Warrior of Ice

By: Michelle Willingham
Chapter One

Ireland—1172

His sister was going to die.

Killian MacDubh could see it, even if everyone around him was in denial. Though Carice was still the most beautiful woman in Éireann, her body was fragile. She left her bed rarely, and when she did, she often had to be carried back. Her illness had struck hard, several years ago, and she’d wasted away ever since. This evening, she had sent word that she needed to speak with him, but he did not know why.

Outside, the rain pounded against the mud, but another storm brewed inside Killian. There was a restless anticipation within him, as if an invisible threat hung over all of them. He couldn’t place it, but all day, he’d been pacing.

His tunic and leggings were soaked through, and he stood at the back of the Great Chamber. The moment he stepped inside, Brian Faoilin’s face was grim with distaste, as if a stray dog had wandered into his house. The chieftain loathed the very air Killian breathed. Though he’d allowed Iona to keep the bastard son she’d brought with her, Brian had forced both of them to live among the fuidir. All his life, Killian had slept among the dogs and dined upon scraps from the table. He was forbidden to possess any rights of the tribe or own any land. It should have taught him his place. Instead, it had fed his resentment, making him vow that one day, no man would call him slave. He hungered for a life where others would look upon him with respect instead of disdain.

He’d spent time training among the finest warriors in Éireann, intending to leave the tribe and become a mercenary. Better to lead a nomadic life on his own terms than to live like this. But then Carice had fallen ill. He’d delayed his plans to leave, for her sake, after she’d begged him not to go. Were it not for her, he’d have disappeared long ago. She was the only family he had left, and he knew her life was slipping away. For that reason, he had sworn to remain with her until the end.

The chieftain leaned over to one of the guards, undoubtedly giving the order to throw Killian out. Within moments, his friend Seorse crossed the Great Chamber, regret upon his face. ‘You know you cannot come inside without orders, Killian.’

‘Of course not.’ He was supposed to remain outside in the pouring rain, amid the mud and the animal dung. Brian refused to let him be a part of their tribe—not in any way. He was expected to work in the stables, obeying all commands given to him.

This time, Killian crossed his arms and stood his ground. ‘Will you be the one to throw me out?’ His voice held the edge of ice, for he was weary of being treated like the bastard he was. Frustration clenched in his gut, and he didn’t move.

‘Don’t start a fight,’ Seorse warned. ‘Take shelter in the tower if you must, but don’t cause more trouble. I’ll bring you food later.’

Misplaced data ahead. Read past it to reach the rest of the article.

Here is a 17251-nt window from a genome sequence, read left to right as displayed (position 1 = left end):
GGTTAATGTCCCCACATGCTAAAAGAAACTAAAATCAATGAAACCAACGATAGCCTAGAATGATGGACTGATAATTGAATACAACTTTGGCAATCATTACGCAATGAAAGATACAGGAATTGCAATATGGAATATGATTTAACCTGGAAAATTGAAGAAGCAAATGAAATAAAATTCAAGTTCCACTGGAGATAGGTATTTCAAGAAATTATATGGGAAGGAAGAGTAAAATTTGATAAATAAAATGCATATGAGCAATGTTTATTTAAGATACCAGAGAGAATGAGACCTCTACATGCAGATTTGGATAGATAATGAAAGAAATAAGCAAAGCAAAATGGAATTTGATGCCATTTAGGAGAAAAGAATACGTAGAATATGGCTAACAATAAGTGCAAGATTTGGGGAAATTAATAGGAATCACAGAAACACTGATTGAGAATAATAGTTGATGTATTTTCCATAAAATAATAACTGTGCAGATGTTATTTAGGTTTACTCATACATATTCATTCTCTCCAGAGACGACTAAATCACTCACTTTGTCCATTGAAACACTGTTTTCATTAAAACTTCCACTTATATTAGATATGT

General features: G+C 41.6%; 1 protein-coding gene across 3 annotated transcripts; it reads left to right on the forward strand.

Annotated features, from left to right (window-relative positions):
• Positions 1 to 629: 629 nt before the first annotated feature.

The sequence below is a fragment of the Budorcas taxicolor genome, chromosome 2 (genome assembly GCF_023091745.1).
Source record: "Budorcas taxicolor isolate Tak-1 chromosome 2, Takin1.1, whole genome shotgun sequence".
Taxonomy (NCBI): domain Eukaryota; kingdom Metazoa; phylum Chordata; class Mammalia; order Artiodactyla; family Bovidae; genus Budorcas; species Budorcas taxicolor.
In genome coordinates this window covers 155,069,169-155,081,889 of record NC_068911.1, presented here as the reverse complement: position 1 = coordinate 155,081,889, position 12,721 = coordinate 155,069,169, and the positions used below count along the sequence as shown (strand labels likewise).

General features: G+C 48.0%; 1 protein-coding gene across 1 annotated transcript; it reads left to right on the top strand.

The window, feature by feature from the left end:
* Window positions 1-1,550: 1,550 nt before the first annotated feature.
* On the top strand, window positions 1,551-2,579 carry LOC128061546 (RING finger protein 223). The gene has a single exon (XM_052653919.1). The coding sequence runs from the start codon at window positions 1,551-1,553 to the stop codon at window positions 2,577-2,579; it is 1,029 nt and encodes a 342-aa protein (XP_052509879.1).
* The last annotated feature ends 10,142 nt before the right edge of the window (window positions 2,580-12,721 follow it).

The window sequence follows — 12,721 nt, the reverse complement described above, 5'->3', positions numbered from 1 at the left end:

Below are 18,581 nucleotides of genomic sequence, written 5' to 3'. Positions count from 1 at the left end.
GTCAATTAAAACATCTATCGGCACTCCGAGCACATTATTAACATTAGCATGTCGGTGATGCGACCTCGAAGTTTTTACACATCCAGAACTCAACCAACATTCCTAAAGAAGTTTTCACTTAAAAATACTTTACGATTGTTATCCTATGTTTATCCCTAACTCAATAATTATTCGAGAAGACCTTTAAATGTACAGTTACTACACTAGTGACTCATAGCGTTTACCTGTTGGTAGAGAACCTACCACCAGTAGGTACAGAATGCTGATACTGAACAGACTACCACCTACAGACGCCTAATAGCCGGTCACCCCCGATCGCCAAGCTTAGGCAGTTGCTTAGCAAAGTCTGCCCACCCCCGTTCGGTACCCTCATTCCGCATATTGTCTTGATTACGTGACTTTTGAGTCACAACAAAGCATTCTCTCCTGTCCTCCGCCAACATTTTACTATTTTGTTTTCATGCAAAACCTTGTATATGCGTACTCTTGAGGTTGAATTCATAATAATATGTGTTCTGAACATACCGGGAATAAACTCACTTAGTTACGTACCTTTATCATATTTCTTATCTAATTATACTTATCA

Killian gave a thin smile. ‘Do you think I care about causing trouble?’ He enjoyed fighting, and he’d earned his place among the men as one of the best warriors. Beneath his fur-lined tunic, he wore chain-mail armour that he’d taken from a dead Norse invader during a raid. He had no sword of his own, but he knew how to use his fists and had broken a few bones over the years. Every time he won a match or bested a clansman, it was a thorn in Brian’s side.

Seorse dropped his voice low. ‘Why are you here, Killian?’

‘Carice sent for me.’

His friend shook his head. ‘She’s worse today. I don’t think she can leave her chamber. She was sick most of the night, and she can hardly eat anything.’

A tightness filled up Killian’s chest. It bothered him to see her starving to death before his eyes, unable to tolerate any food at all. The healer had ordered Carice to eat only bread and the plainest of foods, to keep her stomach calm. But nothing seemed to work. ‘Take me to her.’

‘I cannot, and you know this. Brian ordered me to escort you outside.’

He wasn’t about to leave—not yet. But as he moved towards the entrance, he glanced behind him and saw a hint of motion near the stairs. Brian’s attention was elsewhere, so Killian hastened up the spiral steps. Seorse sent him a warning look, but his silent message was clear. He would not let Brian know that Killian was still here.

Carice was struggling to walk down the stairs. Her skin was the colour of snow, and she held on to her maid’s shoulder, touching the opposite wall for support. Instantly, Killian went to the stairs and offered his arm. ‘Do you need help, my lady?’

‘Call me that again, and I shall bloody your nose, Killian.’ Her dark brown hair was bound back from her face, and her blue eyes held warmth. She was far too thin, and he could see the bones in her wrists. But her spirit was as fiery as ever.

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